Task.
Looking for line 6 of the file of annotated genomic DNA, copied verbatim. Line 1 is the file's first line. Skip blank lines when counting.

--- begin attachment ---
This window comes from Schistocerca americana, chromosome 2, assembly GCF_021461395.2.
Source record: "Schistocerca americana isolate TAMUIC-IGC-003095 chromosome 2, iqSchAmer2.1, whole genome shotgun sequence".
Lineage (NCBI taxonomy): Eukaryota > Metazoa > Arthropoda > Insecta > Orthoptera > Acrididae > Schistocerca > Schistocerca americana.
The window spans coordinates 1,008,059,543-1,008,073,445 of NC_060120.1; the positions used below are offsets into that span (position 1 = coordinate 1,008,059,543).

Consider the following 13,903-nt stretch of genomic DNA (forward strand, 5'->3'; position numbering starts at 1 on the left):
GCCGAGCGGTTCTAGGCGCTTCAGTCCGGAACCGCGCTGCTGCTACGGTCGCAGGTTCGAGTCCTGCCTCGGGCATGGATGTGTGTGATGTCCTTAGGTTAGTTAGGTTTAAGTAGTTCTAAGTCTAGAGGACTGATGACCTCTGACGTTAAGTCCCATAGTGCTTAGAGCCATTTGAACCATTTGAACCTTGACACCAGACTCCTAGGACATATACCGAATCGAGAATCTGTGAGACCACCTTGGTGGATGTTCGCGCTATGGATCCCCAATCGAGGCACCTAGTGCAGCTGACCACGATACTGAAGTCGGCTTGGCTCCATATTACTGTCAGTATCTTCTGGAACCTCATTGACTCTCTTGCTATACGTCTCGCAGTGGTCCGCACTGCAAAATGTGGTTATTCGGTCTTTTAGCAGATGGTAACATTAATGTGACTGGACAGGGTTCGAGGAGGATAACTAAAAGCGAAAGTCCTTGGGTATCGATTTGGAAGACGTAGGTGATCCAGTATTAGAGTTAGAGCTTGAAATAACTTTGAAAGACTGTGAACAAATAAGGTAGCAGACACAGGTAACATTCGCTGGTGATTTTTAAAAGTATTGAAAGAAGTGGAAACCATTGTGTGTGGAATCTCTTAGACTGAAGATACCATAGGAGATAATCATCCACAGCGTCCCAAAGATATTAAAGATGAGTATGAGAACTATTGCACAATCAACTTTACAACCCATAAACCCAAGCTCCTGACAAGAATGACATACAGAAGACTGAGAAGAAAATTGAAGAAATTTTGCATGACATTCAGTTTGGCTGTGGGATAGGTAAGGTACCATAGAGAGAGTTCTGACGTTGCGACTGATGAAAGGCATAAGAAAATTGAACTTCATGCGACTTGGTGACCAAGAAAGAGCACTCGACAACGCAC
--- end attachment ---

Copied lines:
GCCGAGCGGTTCTAGGCGCTTCAGTCCGGAACCGCGCTGCTGCTACGGTCGCAGGTTCGAGTCCTGCCTCGGGCATGGATGTGTGTGATGTCCTTAGGTTAGTTAGGTTTAAGTAGTTCTAAGTCTAGAGGACTGATGACCTCTGACGTTAAGTCCCATAGTGCTTAGAGCCATTTGAACCATTTGAACCTTGACACCAGACTCCTAGGACATATACCGAATCGAGAATCTGTGAGACCACCTTGGTGGATGTTCGCGCTATGGATCCCCAATCGAGGCACCTAGTGCAGCTGACCACGATACTGAAGTCGGCTTGGCTCCATATTACTGTCAGTATCTTCTGGAACCTCATTGACTCTCTTGCTATACGTCTCGCAGTGGTCCGCACTGCAAAATGTGGTTATTCGGTCTTTTAGCAGATGGTAACATTAATGTGACTGGACAGGGTTCGAGGAGGATAACTAAAAGCGAAAGTCCTTGGGTATCGATTTGGAAGACGTAGGTGATCCAGTATTAGAGTTAGAGCTTGAAATAACTTTGAAAGACTGTGAACAAATAAGGTAGCAGACACAGGTAACATTCGCTGGTGATTTTTAAAAGTATTGAAAGAAGTGGAAACCATTGTGTGTGGAATCTCTTAGACTGAAGATACCATAGGAGATAATCATCCACAGCGTCCCAAAGATATTAAAGATGAGTATGAGAACTATTGCACAATCAACTTTACAACCCATAAACCCAAGCTCCTGACAAGAATGACATACAGAAGACTGAGAAGAAAATTGAAGAAATTTTGCATGACATTCAGTTTGGCTGTGGGATAGGTAAGGTACCATAGAGAGAGTTCTGACGTTGCGACTGATGAAAGGCATAAGAAAATTGAACTTCATGCGACTTGGTGACCAAGAAAGAGCACTCGACAACGCAC